Friday 22 September 2017

The anti-Trump mob preach liberalism, yet they're happy to shout down others' ideas

A Trump supporter (R) yells at a demonstrator (L) after Republican U.S. presidential candidate Donald Trump cancelled his rally at the University of Illinois at Chicago last Friday. REUTERS/Kamil Krzaczynski
A Trump supporter (R) yells at a demonstrator (L) after Republican U.S. presidential candidate Donald Trump cancelled his rally at the University of Illinois at Chicago last Friday. REUTERS/Kamil Krzaczynski
Ian O'Doherty

Ian O'Doherty

Even by the already toxic standards of this year's race for the Republican party nomination, the events in Chicago on Friday night were a depressing indicator of just how fractured America has become.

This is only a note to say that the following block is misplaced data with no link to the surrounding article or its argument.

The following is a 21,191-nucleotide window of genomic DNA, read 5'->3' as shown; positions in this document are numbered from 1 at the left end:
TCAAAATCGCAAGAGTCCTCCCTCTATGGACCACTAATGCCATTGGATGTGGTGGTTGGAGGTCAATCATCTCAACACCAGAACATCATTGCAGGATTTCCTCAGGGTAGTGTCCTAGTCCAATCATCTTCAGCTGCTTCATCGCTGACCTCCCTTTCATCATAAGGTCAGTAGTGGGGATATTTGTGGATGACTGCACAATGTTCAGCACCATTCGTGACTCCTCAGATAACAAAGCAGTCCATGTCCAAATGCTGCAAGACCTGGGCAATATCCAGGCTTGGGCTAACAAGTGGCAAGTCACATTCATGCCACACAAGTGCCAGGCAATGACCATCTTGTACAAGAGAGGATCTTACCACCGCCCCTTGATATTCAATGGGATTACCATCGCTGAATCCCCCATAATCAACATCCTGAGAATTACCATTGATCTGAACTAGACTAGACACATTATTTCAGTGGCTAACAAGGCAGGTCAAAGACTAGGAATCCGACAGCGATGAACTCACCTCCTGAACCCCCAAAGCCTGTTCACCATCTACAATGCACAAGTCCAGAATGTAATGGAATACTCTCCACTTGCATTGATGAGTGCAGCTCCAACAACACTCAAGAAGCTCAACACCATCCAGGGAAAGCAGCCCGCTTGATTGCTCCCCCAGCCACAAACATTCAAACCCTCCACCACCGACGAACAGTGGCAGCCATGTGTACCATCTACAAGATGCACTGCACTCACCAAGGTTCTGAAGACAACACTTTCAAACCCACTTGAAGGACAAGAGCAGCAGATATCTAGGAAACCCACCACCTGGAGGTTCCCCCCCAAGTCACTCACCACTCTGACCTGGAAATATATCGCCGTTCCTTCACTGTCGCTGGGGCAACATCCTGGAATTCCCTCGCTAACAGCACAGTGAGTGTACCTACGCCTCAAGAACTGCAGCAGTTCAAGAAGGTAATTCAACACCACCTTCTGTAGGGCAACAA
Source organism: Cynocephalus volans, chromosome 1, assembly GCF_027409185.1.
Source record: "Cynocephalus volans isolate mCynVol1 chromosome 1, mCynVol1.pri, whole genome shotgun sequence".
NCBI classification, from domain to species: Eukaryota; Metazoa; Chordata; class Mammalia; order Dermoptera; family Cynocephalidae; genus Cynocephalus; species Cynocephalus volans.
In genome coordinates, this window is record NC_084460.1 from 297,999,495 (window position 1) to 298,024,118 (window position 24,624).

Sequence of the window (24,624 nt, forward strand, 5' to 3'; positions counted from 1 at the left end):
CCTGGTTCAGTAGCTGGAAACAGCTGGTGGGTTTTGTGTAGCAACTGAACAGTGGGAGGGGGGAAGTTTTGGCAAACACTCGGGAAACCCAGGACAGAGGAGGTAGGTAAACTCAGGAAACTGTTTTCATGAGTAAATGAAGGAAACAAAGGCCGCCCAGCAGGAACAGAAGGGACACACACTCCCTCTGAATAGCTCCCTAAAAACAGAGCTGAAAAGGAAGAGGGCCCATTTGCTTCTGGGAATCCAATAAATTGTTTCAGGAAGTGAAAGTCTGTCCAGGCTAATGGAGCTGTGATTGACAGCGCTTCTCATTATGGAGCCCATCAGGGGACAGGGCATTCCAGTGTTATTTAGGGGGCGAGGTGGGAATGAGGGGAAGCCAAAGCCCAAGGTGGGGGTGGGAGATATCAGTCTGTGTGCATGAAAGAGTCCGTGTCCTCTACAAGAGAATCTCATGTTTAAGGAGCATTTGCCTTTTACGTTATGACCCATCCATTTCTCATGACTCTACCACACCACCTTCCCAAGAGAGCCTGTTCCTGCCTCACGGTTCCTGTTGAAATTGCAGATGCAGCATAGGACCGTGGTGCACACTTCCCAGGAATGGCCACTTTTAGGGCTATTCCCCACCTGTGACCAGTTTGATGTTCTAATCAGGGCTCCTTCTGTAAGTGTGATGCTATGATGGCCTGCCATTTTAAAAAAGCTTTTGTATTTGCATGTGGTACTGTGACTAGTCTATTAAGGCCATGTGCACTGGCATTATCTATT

A few thousand anti-Trump agitators - comprising the usual motley collection of Bernie Sanders supporters, Black Lives Matter activists and the kind of professional troublemakers not seen in such numbers since the riots in Ferguson - managed to shut down a rally that had attracted 30,000 supporters.

Anyone watching the US news channels on Friday night will have witnessed something few observers ever thought they would see - a legitimate political rally in one of America's most important cities shut down by intimidation and threats of violence.

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